In Memory Of Phil Baum, The Heart Of The AJCongress

In Memory Of Phil Baum, The Heart Of The AJCongress

Today the American Jewish Congress is a sorry image of what it was many years ago. As Gary Rosenblatt has written here, it is “a shell of its former self.” As a former national executive director of the Congress, I say this with the heaviest of hearts. In its earliest days it was a major player in the Jewish world. It was one of the first Zionist organizations that fought for the existence of Israel even as other Jewish organizations were silent or opposed it. It was the first organization to hold a major rally at Madison Square Garden bringing to the attention of the public the horror of Adolf Hitler.

And it was the American Jewish Congress that developed and made popular the idea that law and legislation can be an important tool in the fight against racism, discrimination, and anti Semitism. It worked closely with the NAACP in carrying out its mandate, “full equality in a free society for all Americans.” With that goal, it brought some of the first cases against the Jim Crow laws in the south, even while other Jewish organizations said that this was not an area of concern for the Jewish community and would antagonize the Christian Community.

In its early days, too, it has some of the great Jewish leaders: Rabbis Steven Wise, Joachim Prinz, Israel Goldstein, Arthur Lelyveld, and Arthur Hertzberg. It had other leaders like Justine and Shad Polier, Horace Kallen, Howard Squadron, Will Maslow, Leo Pfeffer, and Phil Baum.

Phil Baum, who died March 27, was clearly one of the important intellectual leaders of the American Jewish Congress for more than 35 years. He worked with the NAACP on the first cases that fought the Jim Crow laws in the South, such as the Sweatt case, the McLauren case, and later Brown against Topeka. It was his brilliance in writing these briefs that helped win these cases in the Supreme Court. We worked on the briefs against MetLife, which at that time prohibited blacks from living in Stuyvesant Town. He was a leader in the campaign the American Jewish Congress ran in New York State that resulted in the enactment of fair housing and education laws – the first kind of laws in this country. And together with Leo Pfeffer, hey wrote the book on separation of church and state and brought the first cases involving school prayer and other religious practices in the public schools. While he was active in all of the American Jewish Congress’ domestic programs, his heart and soul was in Israel. He was the voice of the American Jewish Congress on the international scene. He helped developed our Arab boycott program and our program on the Soviet-Jewish campaign. He directed every program we had that involved Israel and the future of the Jewish people.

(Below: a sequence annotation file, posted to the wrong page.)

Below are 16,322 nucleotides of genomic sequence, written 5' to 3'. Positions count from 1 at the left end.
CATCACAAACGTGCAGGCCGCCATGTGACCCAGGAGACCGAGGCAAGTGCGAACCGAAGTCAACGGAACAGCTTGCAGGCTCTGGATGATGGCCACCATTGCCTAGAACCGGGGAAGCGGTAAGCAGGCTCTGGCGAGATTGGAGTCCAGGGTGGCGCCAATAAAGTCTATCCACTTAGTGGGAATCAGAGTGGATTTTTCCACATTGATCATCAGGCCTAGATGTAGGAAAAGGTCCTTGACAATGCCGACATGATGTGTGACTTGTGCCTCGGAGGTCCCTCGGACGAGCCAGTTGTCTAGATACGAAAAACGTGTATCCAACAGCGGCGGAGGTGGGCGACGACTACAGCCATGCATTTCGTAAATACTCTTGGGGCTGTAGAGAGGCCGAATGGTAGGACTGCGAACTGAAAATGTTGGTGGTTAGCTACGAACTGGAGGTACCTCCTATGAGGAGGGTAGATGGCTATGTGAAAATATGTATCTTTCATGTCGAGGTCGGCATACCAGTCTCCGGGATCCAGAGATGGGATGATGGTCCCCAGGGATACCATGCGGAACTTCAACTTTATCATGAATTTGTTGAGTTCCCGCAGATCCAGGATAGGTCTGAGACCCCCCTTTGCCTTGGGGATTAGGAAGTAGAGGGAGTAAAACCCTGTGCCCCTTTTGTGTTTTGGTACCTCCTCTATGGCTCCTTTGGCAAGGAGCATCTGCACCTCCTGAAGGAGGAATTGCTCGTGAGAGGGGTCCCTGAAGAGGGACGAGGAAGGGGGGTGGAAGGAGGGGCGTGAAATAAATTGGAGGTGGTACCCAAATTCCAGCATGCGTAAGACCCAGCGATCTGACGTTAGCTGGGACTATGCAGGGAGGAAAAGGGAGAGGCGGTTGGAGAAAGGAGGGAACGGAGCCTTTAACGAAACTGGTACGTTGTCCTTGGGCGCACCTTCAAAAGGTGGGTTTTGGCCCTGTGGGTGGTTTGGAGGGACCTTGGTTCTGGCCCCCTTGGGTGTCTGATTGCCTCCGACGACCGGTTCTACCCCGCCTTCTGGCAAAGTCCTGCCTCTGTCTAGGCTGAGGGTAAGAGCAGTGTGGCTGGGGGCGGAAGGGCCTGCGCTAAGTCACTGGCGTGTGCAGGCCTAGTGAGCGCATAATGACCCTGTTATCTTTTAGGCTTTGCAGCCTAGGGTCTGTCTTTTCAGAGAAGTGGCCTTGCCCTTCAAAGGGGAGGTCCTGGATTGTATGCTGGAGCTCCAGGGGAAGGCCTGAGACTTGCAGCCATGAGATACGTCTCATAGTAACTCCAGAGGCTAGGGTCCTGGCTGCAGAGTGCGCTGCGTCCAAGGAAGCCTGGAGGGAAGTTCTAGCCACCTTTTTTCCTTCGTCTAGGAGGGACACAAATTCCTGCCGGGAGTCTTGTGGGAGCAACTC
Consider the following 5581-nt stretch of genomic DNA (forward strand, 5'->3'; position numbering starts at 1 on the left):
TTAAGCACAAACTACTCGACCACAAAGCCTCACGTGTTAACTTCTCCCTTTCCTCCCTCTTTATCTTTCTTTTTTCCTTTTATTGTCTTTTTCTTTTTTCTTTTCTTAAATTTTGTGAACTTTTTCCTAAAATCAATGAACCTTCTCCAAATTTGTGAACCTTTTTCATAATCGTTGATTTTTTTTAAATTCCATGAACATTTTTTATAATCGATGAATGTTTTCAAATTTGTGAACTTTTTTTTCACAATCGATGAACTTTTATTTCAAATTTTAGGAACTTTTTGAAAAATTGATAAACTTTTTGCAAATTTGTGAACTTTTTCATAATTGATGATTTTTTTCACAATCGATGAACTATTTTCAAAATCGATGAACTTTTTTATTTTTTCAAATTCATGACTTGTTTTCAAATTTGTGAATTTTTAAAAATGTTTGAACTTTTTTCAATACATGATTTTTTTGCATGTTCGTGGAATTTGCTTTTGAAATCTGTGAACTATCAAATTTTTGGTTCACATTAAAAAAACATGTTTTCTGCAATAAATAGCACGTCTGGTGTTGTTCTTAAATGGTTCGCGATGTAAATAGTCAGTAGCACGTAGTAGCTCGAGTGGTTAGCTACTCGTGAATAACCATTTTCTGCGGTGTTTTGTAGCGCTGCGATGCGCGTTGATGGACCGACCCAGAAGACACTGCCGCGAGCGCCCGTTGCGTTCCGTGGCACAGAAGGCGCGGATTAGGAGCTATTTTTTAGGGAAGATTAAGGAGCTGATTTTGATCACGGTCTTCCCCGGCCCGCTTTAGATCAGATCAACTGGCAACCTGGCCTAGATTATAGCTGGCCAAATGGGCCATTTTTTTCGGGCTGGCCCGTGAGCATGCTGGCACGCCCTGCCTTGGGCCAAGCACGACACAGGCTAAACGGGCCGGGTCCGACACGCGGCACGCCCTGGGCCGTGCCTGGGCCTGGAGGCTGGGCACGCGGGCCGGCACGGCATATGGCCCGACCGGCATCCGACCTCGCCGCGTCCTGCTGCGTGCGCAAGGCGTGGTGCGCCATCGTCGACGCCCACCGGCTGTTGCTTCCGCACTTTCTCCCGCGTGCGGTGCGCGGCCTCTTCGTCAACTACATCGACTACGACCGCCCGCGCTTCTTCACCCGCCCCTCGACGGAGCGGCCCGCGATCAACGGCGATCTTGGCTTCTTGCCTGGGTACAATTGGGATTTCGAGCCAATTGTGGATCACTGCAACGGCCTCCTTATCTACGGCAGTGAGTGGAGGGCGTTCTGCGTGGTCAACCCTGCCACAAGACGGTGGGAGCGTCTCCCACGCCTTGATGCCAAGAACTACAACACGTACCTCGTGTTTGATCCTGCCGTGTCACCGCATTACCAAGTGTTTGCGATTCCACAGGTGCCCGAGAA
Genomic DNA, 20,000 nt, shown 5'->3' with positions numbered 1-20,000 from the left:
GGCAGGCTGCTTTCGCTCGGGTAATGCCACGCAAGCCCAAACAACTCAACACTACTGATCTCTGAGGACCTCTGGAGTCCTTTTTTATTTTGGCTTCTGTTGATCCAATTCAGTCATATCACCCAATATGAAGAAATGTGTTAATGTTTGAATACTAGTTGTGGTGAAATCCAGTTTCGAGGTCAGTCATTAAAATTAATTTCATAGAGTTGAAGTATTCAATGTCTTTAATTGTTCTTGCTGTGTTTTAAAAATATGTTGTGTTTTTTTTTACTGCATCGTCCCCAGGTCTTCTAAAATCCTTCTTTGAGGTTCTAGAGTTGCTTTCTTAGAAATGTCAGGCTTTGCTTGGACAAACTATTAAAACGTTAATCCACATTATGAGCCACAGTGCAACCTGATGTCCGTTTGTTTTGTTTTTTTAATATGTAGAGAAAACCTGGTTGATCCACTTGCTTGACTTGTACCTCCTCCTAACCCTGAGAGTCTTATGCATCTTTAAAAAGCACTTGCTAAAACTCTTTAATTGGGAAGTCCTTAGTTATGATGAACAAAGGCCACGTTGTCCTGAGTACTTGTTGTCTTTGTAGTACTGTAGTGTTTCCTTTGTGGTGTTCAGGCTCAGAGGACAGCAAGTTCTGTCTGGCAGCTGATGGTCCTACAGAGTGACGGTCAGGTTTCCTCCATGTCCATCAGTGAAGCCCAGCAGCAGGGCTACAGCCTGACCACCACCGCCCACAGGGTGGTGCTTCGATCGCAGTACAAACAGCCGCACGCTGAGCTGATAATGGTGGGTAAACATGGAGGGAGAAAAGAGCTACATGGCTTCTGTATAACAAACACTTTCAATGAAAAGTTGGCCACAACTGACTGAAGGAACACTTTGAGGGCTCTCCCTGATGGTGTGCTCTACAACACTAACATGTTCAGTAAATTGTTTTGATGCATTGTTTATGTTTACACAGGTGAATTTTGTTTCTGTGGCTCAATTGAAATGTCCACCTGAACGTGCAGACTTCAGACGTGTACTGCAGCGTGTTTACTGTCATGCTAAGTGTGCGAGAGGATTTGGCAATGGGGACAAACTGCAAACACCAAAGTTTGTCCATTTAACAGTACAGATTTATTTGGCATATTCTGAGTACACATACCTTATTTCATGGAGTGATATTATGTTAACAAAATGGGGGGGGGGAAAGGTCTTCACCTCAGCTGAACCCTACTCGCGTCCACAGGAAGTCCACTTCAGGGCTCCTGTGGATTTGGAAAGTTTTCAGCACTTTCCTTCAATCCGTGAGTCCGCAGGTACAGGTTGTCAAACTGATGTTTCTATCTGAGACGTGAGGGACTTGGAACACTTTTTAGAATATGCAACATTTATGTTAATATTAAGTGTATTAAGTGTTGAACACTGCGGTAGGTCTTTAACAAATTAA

I worked with Phil for over 25 years. He was one of the smartest men I ever knew. But most important, he brought to his work the deepest passion and commitment to the survival of the Jewish people and Israel. He wrote like an angel, expressing difficult ideas with almost poetic simplicity. As a lawyer, he was extraordinary. I would be less than honest, however, if I didn’t say, too, he was not the easiest person to work with. He was an ideologue and supported his positions in the strongest and toughest way. But all of us who knew and loved him forgave him for the intensity of his arguments because we knew he based those arguments on brilliant analysis.

He never sought publicity and most of your readers today never heard of him. I write here in his honor because it is important today to understand the Jewish community and its priorities in the `40s, `50s, and `60s. Phil helped define those priorities. In expressing these sentiments, I know I am speaking for those of us who are still alive who worked with him: Sylvia Deutsch, Leona Chanin, Paul Berger, Lois Waldman, Helen Horowitz, and Betty Warshaw. I know that when I cried for him on learning of his death I also cried for the American Jewish Congress that he and I knew. It does not exist today.

Naomi Levine is chair and executive director of the

George H. Heyman, Jr. Center for Philanthropy and Fundraising

School of Continuing and Professional Studies at

New York University. She is former national executive director of the American Jewish Congress.

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